javascript – RegExp.exec() returns NULL sporadically-ThrowExceptions

Exception or error:

I am seriously going crazy over this and I’ve already spent an unproportionate amount of time on trying to figure out what’s going on here. So please give me a hand =)

I need to do some RegExp matching of strings in JavaScript. Unfortunately it behaves very strangely. This code:

var rx = /(cat|dog)/gi;
var w = new Array("I have a cat and a dog too.", "There once was a dog and a cat.", "I have a cat and a dog too.", "There once was a dog and a cat.","I have a cat and a dog too.", "There once was a dog and a cat.","I have a cat and a dog too.", "There once was a dog and a cat.","I have a cat and a dog too.", "There once was a dog and a cat.","I have a cat and a dog too.", "There once was a dog and a cat.","I have a cat and a dog too.", "There once was a dog and a cat.");

for (var i in w) {
    var m = null;
    m = rx.exec(w[i]);
    if(m){
        document.writeln("<pre>" + i + "\nINPUT: " + w[i] + "\nMATCHES: " + m.slice(1) + "</pre>");
    }else{
        document.writeln("<pre>" + i + "\n'" + w[i] + "' FAILED.</pre>");
    }
}

Returns “cat” and “dog” for the first two elements, as it should be, but then some exec()-calls start returning null. I don’t understand why.

I posted a Fiddle here, where you can run and edit the code.

And so far I’ve tried this in Chrome and Firefox.

Cheers!

/Christofer

How to solve:

Oh, here it is. Because you’re defining your regex global, it matches first cat, and on the second pass of the loop dog. So, basically you just need to reset your regex (it’s internal pointer) as well. Cf. this:

var w = new Array("I have a cat and a dog too.", "I have a cat and a dog too.", "I have a cat and a dog too.", "I have a cat and a dog too.");

for (var i in w) {
    var rx = /(cat|dog)/gi;
    var m = null;
    m = rx.exec(w[i]);
    if(m){
        document.writeln("<p>" + i + "<br/>INPUT: " + w[i] + "<br/>MATCHES: " + w[i].length + "</p>");
    }else{
        document.writeln("<p><b>" + i + "<br/>'" + w[i] + "' FAILED.</b><br/>" + w[i].length + "</p>");
    }
    document.writeln(m);
}

###

The regex object has a property lastIndex which is updated when you run exec. So when you exec the regex on e.g. “I have a cat and a dog too.”, lastIndex is set to 12. The next time you run exec on the same regex object, it starts looking from index 12. So you have to reset the lastIndex property between each run.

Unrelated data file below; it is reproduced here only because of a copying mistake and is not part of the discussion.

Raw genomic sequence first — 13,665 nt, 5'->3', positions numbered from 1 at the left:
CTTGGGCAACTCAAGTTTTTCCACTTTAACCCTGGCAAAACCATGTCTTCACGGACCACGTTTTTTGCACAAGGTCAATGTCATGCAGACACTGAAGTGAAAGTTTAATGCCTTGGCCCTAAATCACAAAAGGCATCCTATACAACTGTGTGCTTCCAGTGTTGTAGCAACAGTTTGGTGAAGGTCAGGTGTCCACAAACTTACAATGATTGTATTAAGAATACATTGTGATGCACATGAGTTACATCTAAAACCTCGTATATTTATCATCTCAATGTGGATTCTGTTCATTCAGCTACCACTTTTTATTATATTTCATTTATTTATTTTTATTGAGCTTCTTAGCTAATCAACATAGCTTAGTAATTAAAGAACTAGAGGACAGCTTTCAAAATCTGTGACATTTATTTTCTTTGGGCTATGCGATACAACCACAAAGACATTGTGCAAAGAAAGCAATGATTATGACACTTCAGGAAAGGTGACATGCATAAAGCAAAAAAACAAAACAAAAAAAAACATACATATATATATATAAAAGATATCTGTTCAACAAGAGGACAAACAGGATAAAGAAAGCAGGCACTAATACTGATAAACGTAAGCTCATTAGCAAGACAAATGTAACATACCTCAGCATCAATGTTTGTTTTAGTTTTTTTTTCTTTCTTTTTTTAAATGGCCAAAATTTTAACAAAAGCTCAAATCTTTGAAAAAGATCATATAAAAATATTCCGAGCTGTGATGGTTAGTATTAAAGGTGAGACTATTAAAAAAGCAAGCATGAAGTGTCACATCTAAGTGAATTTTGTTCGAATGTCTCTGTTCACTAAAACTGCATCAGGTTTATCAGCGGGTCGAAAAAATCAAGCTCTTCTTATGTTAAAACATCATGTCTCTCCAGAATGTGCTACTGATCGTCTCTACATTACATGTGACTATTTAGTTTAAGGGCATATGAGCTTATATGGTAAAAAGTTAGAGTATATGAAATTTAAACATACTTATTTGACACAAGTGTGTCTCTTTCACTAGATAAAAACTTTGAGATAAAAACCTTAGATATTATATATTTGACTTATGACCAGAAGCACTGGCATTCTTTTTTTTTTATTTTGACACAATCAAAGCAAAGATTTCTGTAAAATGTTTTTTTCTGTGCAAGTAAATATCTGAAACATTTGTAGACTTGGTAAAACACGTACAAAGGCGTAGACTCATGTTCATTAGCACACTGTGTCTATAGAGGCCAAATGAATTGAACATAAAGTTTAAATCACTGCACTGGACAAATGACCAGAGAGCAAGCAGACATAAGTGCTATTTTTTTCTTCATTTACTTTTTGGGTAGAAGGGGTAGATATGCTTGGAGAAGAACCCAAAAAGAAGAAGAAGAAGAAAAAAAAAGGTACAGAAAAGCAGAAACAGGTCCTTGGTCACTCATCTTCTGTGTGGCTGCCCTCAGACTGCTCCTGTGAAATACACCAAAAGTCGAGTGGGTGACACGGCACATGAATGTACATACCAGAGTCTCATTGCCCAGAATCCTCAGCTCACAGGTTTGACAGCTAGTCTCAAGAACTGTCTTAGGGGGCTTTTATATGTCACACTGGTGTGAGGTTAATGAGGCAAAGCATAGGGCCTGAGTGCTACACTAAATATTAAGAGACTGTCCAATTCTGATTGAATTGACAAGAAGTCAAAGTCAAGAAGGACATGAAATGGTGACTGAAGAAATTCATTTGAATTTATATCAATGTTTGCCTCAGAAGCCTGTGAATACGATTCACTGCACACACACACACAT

###

Two things:

  1. The mentioned need of reset when using the g (global) flag. To solve this I recommed simply assign 0 to the lastIndex member of the RegExp object. This have better performance than destroy-and-recreate.
  2. Be careful when use in keyword in order to walk an Array object, because can lead to unexpected results with some libs. Sometimes you should check with somethign like isNaN(i), or if you know it don’t have holes, use the classic for loop.

The code can be:

var rx = /(cat|dog)/gi;
w = ["I have a cat and a dog too.", "There once was a dog and a cat.", "I have a cat and a dog too.", "There once was a dog and a cat.","I have a cat and a dog too.", "There once was a dog and a cat.","I have a cat and a dog too.", "There once was a dog and a cat.","I have a cat and a dog too.", "There once was a dog and a cat.","I have a cat and a dog too.", "There once was a dog and a cat.","I have a cat and a dog too.", "There once was a dog and a cat."];

for (var i in w)
 if(!isNaN(i))        // Optional, check it is an element if Array could have some odd members.
  {
   var m = null;
   m = rx.exec(w[i]); // Run
   rx.lastIndex = 0;  // Reset
   if(m)
    {
     document.writeln("<pre>" + i + "\nINPUT: " + w[i] + "\nMATCHES: " + m.slice(1) + "</pre>");
    } else {
     document.writeln("<pre>" + i + "\n'" + w[i] + "' FAILED.</pre>");
    }
  }

###

I had a similar problem using /g only, and the proposed solution here did not work for me in FireFox 3.6.8. I got my script working with

var myRegex = new RegExp("my string", "g");

I’m adding this in case someone else has the same problem I did with the above solution.

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